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Can't make it to a Jobs For Families presentation? Here are the slides.

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With only a limited number of presentation dates, the Jobs for Families information sessions are out of reach for many educators and providers.  To make it as easy as possible for you to catch up, We’ve put together a slideshow for you from the official JFF presentation, and combined it with notes from our two insiders: Amanda Archer who attended the Canberra session, and Nathalie Dupavillon who squeezed into the fully-booked Sydney session.

You can also now download the full set of presentation slides from the Commonwealth Department of Education website.


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Jobs For Families Presentation Slides June 2017

From Nathalie

I attended the Sydney information session recently, which was very crowded.  The department spokesman was certainly aware the information sessions were not reaching the widest possible audience and said they would be coming back to the sector to find out in what ways services wanted to receive the information.  This could mean more webinars, online discussions or face to face sessions.

They have asked for more input to help them  improve their understanding and requested that you:

  1. If you are an approved provider, ensure you are also registered to receive the CCMS Newsletters via your message preferences in your software, or by emailing this address and asking to be added to the circulation list
  2. Read the information at
  3. New integrated Child Care  IT systems will be part of the solution to help services collect the right data.
  4. Watch for announcements about a JFF help desk that will be set up early 2018 to provide training in some of the new processes.

I can’t add much more to Amanda’s report (below) but I highly recommend you read her notes again and check the slideshow here or on the department’s website!

From Amanda

Our Community Services Management Co-ordinator, Amanda Archer, headed to Canberra [on 25 May] for the first of the national series of information sessions the Department of Education is running on the Jobs for Families Child Care Package.  These are her notes written at the airport for us before heading back to Sydney so you can get the inside briefing on how the very first session ran.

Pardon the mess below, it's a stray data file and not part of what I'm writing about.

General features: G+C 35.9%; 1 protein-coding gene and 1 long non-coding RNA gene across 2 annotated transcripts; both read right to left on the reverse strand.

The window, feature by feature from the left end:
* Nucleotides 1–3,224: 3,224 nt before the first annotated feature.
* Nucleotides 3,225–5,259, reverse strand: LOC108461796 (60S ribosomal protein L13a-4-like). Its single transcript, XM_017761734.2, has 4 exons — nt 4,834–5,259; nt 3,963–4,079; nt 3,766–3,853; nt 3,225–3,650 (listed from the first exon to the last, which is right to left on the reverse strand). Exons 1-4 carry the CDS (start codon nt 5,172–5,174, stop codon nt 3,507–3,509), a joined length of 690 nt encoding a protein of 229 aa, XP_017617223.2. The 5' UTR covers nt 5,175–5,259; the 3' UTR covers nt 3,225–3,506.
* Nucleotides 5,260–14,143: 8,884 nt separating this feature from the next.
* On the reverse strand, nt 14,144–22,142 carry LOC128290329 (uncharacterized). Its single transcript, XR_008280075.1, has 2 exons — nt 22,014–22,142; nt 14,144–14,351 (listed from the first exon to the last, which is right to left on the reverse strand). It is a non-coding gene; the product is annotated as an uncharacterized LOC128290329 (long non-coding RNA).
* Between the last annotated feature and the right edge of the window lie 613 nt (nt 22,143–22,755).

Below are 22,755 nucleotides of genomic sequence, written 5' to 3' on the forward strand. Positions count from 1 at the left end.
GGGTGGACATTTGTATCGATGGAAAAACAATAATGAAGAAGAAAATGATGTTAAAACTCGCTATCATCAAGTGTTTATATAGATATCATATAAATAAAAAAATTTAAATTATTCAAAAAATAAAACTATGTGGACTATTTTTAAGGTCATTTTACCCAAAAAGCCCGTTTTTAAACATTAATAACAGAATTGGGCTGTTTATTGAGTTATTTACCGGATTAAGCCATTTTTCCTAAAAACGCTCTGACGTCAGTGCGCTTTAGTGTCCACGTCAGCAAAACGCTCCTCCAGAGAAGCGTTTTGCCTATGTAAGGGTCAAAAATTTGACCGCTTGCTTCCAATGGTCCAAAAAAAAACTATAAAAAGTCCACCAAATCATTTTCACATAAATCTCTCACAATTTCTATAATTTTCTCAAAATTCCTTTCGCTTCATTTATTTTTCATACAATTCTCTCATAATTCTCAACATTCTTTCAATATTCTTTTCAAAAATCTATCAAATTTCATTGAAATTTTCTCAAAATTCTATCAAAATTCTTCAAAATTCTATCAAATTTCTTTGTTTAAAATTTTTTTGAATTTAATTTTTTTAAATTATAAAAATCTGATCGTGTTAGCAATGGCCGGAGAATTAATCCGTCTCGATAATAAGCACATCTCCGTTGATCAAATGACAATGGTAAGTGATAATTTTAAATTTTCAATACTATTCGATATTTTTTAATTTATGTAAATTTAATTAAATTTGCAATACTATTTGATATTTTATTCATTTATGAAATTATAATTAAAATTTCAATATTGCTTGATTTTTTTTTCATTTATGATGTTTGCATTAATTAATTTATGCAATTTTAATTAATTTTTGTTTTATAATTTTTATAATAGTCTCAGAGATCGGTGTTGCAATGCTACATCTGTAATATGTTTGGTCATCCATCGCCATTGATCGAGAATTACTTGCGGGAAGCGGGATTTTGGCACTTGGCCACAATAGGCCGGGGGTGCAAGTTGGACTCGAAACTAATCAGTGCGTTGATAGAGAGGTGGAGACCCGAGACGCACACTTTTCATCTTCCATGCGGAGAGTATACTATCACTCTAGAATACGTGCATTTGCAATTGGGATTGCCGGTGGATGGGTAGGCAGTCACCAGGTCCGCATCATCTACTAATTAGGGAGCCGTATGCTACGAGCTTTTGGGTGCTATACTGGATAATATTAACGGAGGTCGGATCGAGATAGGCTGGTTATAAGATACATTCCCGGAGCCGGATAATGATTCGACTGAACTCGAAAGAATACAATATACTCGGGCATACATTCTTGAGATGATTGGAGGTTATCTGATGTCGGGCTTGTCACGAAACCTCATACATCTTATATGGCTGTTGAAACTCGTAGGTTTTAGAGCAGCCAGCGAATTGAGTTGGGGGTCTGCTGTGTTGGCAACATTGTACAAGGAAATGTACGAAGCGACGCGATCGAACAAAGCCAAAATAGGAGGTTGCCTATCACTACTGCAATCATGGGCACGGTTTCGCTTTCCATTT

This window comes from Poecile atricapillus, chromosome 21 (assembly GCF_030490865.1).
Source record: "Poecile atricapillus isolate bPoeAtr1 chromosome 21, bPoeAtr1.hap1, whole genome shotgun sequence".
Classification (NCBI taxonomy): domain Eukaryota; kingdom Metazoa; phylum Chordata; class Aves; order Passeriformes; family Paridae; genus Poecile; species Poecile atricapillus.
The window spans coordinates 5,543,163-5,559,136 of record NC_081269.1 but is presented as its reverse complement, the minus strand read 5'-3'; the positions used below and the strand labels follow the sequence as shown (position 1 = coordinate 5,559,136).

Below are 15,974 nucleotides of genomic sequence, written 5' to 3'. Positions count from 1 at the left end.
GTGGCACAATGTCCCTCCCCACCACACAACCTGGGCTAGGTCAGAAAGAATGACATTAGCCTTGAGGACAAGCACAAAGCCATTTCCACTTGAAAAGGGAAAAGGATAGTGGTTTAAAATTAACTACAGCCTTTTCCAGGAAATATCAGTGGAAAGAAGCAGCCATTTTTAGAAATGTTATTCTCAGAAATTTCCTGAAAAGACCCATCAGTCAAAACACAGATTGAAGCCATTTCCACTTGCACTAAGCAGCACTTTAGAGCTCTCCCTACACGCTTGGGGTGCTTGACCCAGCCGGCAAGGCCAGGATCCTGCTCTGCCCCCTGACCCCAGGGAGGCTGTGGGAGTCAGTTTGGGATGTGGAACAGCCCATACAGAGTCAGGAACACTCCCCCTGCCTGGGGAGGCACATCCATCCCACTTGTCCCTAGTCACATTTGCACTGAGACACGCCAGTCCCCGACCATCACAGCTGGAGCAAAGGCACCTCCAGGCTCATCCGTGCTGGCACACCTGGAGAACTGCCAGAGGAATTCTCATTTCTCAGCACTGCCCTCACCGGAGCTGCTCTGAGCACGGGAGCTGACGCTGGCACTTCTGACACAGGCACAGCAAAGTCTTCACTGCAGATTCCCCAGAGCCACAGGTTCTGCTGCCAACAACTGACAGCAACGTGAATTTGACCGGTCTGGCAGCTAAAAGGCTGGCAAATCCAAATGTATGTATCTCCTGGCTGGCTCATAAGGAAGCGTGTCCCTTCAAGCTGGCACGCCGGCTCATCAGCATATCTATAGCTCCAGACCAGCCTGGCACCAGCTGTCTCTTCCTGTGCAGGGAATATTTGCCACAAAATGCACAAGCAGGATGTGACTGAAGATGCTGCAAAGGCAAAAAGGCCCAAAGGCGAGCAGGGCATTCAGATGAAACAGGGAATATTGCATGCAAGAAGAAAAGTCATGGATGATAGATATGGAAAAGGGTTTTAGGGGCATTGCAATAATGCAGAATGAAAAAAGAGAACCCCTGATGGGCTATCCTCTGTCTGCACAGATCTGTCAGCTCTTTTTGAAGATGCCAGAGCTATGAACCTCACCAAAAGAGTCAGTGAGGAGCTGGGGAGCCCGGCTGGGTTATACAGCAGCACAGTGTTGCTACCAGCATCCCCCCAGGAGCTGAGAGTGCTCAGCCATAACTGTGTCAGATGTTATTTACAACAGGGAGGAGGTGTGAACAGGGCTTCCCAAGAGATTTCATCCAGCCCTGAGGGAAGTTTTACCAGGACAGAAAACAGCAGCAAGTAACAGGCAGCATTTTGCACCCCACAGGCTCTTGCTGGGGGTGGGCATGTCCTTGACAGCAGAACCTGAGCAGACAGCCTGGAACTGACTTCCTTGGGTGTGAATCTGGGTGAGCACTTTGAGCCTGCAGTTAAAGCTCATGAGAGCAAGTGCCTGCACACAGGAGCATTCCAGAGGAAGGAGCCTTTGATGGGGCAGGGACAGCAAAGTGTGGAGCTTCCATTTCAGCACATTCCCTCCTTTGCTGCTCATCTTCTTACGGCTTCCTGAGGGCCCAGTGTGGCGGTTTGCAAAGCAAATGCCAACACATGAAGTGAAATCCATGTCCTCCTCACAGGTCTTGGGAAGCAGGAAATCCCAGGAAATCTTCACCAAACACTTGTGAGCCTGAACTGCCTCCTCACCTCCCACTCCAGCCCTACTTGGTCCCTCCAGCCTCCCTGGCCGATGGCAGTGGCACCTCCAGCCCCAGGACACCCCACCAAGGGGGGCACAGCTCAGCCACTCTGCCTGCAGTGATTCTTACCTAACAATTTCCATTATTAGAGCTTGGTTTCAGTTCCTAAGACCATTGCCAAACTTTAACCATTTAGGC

I travelled to Canberra today for the first Jobs For Families Package Information Session held by the Department of Education, joining around 100 others from many parts of the country. Additional sessions are being held around Australia over the next fortnight.

Are you planning on attending a session? Buckle up!

Depending how involved you have been reading the JFF legislation and updates, you might find the sheer amount of information presented a bit overwhelming, or that there are items raised that you weren’t aware of before. At the session today there were a great many slides (and some flicked over very quickly!), active Q&A sessions and also some information shared verbally  that isn’t available as yet anywhere else.

So, if you’re attending one of the other sessions be prepared to absorb a lot. I took photos of the slides so I could match them with my notes later.

My top four points from today’s session are:

  1. ​​Department of Human services will be required to assess and approve ALL applications for Additional Subsidy Wellbeing (replacing SCCB). There is serious concern around the timeframe that this will take.  A new IT system is proposed to streamline the process.
  2. There may be up to 72 ministerial rules that will affect the transition and implementation of the package.  These are a) not yet available, b) still subject to consultation, and c) will only be finalised when tabled in Parliament. The rules include eligibility for families to access the additional subsidy, a critical element that remains a hotly contested topic and will affect vulnerable children across Australia.